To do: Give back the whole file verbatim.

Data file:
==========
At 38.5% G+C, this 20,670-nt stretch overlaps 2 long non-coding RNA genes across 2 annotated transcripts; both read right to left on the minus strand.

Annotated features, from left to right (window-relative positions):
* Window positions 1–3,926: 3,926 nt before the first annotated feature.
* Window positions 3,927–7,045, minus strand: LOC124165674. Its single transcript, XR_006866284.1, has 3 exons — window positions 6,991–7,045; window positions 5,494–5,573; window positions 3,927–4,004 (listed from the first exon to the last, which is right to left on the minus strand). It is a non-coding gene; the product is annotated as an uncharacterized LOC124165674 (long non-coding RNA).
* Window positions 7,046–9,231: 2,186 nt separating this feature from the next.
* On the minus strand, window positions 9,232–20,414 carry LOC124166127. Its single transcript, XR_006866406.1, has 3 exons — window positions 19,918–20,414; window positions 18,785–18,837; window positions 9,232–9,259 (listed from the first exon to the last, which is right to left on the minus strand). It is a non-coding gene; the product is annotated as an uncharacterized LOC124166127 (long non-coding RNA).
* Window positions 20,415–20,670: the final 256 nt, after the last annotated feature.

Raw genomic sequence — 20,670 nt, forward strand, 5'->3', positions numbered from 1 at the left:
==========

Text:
At 38.5% G+C, this 20,670-nt stretch overlaps 2 long non-coding RNA genes across 2 annotated transcripts; both read right to left on the minus strand.

Annotated features, from left to right (window-relative positions):
* Window positions 1–3,926: 3,926 nt before the first annotated feature.
* Window positions 3,927–7,045, minus strand: LOC124165674. Its single transcript, XR_006866284.1, has 3 exons — window positions 6,991–7,045; window positions 5,494–5,573; window positions 3,927–4,004 (listed from the first exon to the last, which is right to left on the minus strand). It is a non-coding gene; the product is annotated as an uncharacterized LOC124165674 (long non-coding RNA).
* Window positions 7,046–9,231: 2,186 nt separating this feature from the next.
* On the minus strand, window positions 9,232–20,414 carry LOC124166127. Its single transcript, XR_006866406.1, has 3 exons — window positions 19,918–20,414; window positions 18,785–18,837; window positions 9,232–9,259 (listed from the first exon to the last, which is right to left on the minus strand). It is a non-coding gene; the product is annotated as an uncharacterized LOC124166127 (long non-coding RNA).
* Window positions 20,415–20,670: the final 256 nt, after the last annotated feature.

Raw genomic sequence — 20,670 nt, forward strand, 5'->3', positions numbered from 1 at the left: